The district court concluded respondent did not owe a duty to warn appellant because the potentially dangerous condition of the boat ramp was known and obvious. While a property owner must use reasonable care to protect invitees from injury due to foreseeable hazards on the property, he or she is not liable “for harm caused by dangers that are ‘known or obvious’ to those invitees.” Sutherland v. Barton, 570 N.W.2d 1, 7 (Minn. 1997) (quotation omitted); see also Peterson v. W.T. Rawleigh Co., 274 Minn. 495, 497, 144 N.W.2d 555, 557-58 (1966) (adopting Restatement (Second) of Torts § 343A (1965)); Lawrence v. Hollerich, 394 N.W.2d 853, 855 (Minn. App. 1986), review denied (Minn. Dec. 17, 1986). The test for whether a hazardous condition is open and obvious “is not whether the injured party actually saw the danger, but whether it was in fact visible.” Martinez v. Minnesota Zoological Gardens, 526 N.W.2d 416, 418-19 (Minn. App. 1995) (citing Munoz v. Applebaum’s Food Mkt., Inc., 293 Minn. 433, 434, 196 N.W.2d 921, 922 (1972)), review denied (Minn. Mar. 29, 1995). Because there is no evidence that the condition of the boat-launch ramp was not visible to appellant, the hazardous condition of the boat ramp is “open and obvious” under Minnesota law.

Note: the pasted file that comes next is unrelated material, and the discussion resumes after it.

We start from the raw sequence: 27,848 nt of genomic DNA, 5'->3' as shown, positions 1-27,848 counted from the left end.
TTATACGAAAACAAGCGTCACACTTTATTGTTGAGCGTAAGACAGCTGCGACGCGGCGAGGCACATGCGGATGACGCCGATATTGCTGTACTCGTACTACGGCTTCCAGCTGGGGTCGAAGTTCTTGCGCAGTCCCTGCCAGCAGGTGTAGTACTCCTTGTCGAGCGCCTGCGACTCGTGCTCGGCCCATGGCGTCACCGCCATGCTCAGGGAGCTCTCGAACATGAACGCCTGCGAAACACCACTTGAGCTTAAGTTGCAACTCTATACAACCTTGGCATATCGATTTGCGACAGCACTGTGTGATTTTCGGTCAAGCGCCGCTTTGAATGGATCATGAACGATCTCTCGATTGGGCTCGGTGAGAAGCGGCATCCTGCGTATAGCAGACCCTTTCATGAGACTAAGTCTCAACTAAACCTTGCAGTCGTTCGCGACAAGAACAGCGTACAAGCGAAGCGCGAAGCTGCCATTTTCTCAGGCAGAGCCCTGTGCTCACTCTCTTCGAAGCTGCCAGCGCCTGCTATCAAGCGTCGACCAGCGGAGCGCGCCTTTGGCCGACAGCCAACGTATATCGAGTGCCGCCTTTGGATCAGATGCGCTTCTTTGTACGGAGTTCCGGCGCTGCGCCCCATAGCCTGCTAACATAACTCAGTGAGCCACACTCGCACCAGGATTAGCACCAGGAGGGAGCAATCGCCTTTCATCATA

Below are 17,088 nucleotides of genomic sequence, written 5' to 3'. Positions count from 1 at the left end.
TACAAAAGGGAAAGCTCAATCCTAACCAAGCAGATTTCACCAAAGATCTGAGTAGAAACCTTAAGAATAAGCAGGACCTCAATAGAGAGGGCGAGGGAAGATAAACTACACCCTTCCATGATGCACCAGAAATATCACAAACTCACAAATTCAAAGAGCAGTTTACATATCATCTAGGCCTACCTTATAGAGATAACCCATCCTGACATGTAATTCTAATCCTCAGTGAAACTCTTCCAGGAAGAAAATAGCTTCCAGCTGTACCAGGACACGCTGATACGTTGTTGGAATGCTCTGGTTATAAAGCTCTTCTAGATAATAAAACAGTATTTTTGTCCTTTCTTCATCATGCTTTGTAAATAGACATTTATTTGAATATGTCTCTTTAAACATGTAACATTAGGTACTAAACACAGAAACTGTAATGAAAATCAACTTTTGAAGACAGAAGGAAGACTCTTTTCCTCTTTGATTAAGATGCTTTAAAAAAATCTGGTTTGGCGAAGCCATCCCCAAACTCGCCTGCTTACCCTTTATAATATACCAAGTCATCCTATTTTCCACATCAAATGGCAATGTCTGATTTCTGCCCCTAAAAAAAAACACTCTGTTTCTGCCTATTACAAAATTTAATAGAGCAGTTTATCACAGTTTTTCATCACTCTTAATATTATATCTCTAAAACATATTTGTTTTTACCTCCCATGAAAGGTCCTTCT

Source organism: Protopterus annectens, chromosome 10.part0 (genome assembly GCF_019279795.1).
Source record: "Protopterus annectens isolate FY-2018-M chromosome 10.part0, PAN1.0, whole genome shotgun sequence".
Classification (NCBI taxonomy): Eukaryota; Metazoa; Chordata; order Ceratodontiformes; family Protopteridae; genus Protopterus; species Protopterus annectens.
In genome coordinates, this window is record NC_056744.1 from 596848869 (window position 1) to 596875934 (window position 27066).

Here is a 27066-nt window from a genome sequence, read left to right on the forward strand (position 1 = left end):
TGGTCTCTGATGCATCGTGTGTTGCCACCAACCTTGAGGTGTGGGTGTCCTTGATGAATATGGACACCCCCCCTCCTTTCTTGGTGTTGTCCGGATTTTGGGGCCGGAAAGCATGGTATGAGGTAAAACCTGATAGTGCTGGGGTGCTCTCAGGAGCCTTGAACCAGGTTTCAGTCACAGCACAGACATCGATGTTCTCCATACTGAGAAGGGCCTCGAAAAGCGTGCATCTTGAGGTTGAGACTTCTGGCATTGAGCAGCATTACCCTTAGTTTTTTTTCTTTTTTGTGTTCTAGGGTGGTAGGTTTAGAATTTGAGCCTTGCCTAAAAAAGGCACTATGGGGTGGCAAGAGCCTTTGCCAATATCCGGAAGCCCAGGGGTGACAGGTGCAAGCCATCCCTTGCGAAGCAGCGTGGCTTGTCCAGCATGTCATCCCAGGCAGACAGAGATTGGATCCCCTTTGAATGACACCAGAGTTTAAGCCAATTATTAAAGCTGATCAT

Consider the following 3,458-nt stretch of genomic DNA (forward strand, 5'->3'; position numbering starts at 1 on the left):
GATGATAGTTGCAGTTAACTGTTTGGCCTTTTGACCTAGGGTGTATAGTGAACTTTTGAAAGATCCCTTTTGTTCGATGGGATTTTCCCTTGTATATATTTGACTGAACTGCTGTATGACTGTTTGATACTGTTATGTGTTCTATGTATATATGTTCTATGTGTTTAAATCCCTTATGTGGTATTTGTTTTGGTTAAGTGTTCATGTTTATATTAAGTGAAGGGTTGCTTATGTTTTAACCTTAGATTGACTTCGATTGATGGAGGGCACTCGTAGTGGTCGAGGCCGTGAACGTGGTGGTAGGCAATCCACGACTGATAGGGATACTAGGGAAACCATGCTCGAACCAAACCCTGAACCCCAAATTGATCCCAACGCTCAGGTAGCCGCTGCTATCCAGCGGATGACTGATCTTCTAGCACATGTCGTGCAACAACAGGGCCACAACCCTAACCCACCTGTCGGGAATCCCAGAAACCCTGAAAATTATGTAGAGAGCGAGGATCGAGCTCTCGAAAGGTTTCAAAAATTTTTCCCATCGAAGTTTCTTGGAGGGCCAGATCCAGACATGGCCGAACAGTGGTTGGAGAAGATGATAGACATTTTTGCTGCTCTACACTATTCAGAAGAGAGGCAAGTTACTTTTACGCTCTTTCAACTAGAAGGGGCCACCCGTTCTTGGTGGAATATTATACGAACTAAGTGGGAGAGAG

But, relying on Peterson, appellant argues that a hazardous condition is not open and obvious as a matter of law simply because the hazard is observable. Peterson, 274 Minn. at 497, 144 N.W.2d at 557-58. In Peterson, the Minnesota Supreme Court explained that a landowner must warn or take reasonable steps to protect an invitee from physical harm where the landowner can and should anticipate that the invitee will be injured despite the obviousness of the dangerous condition. Id. (discussing Restatement (Second) of Torts § 343A cmt. f (1965)). Because there is evidence that respondent knew others had slipped and fallen on the boat ramp and intended to warn appellant, appellant claims respondent should have anticipated that appellant might fall and therefore, had a duty to warn him about the hazard despite its obviousness.